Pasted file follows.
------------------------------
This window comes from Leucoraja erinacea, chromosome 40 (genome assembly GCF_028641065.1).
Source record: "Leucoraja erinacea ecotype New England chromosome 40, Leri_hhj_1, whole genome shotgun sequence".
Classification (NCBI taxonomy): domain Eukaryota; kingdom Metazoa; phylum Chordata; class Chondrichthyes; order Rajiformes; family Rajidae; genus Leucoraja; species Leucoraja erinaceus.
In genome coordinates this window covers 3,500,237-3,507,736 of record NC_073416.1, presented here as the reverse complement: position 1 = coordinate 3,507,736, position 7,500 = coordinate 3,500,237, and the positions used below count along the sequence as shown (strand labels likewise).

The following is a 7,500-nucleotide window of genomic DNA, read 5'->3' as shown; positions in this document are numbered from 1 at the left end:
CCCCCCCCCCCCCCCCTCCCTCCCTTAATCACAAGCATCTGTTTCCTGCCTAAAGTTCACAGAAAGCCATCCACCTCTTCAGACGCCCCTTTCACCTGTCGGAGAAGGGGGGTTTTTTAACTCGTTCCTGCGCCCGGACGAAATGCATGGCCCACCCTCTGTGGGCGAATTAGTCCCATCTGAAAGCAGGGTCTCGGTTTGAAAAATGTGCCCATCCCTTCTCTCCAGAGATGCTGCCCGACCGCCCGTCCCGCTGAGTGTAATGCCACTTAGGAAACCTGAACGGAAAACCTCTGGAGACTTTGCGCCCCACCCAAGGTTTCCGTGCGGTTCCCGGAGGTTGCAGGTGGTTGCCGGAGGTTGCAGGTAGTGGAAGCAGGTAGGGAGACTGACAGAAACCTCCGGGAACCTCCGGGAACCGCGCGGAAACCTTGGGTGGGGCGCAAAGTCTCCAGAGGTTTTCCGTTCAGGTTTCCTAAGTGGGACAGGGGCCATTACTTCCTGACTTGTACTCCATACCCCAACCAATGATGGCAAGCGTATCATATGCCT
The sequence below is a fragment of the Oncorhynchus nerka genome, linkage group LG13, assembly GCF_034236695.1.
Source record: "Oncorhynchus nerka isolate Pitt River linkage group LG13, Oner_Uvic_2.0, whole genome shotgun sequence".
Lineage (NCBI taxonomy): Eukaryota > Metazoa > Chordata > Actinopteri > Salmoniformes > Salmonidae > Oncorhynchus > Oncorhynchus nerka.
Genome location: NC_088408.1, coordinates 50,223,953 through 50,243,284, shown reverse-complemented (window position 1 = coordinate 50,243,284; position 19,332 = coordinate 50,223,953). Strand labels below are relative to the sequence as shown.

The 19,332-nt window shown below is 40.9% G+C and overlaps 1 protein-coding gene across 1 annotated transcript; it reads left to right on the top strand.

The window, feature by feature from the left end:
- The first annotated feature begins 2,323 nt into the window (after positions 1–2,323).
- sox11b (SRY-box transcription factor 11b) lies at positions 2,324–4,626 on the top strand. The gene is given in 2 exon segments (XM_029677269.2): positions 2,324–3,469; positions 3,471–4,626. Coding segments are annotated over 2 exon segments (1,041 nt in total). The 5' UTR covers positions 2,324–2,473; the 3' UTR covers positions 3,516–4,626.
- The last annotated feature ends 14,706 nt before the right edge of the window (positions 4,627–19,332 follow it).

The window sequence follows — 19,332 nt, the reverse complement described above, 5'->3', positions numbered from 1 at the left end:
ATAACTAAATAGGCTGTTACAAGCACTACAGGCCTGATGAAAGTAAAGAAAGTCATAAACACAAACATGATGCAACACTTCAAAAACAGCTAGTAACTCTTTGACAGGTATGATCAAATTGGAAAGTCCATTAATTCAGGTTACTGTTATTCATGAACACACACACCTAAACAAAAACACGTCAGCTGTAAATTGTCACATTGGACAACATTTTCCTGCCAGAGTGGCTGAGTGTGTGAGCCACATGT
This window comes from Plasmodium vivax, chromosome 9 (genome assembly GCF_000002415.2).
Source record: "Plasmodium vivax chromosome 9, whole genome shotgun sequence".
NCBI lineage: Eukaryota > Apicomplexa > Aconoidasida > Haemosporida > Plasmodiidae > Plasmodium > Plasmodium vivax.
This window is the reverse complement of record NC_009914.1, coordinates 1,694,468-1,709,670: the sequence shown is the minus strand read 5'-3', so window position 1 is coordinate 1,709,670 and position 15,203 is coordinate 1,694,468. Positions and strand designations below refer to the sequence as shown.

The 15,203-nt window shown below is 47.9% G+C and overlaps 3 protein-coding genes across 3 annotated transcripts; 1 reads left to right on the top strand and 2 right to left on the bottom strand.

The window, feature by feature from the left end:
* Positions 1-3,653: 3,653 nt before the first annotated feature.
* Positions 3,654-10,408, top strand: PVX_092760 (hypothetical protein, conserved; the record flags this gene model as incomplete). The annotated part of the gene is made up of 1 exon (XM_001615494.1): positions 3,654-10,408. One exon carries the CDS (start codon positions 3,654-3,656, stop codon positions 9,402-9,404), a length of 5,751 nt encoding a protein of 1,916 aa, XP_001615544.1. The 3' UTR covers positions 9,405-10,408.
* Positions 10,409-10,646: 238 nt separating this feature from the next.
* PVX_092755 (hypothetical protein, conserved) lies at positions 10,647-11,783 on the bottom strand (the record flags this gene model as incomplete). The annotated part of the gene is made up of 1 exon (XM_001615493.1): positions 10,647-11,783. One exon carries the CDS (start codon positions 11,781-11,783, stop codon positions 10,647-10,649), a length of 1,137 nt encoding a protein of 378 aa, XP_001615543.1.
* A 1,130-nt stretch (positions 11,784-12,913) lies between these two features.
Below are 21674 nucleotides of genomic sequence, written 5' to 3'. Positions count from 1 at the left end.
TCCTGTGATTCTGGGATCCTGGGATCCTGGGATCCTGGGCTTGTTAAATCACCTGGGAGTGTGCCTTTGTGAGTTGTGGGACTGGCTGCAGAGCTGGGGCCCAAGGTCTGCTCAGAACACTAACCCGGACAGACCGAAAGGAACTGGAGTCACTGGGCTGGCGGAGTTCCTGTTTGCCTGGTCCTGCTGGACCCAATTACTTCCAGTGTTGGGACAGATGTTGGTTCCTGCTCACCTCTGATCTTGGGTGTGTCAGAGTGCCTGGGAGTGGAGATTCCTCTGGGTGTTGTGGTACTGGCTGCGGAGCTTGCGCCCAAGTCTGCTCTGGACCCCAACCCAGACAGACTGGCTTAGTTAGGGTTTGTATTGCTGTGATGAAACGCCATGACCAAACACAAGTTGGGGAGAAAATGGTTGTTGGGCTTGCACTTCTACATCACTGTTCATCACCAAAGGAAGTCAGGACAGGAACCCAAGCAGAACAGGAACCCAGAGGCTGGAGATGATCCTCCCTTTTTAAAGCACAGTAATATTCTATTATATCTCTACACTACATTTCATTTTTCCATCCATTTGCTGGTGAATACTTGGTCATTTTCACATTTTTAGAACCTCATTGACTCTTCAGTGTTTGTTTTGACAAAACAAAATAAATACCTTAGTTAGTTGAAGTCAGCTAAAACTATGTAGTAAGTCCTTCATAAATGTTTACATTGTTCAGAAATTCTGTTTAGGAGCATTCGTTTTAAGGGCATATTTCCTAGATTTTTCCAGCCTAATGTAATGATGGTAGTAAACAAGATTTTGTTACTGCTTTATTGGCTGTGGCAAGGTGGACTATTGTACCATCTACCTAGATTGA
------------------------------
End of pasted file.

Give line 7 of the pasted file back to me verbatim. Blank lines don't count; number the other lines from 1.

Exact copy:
The sequence below is a fragment of the Oncorhynchus nerka genome, linkage group LG13, assembly GCF_034236695.1.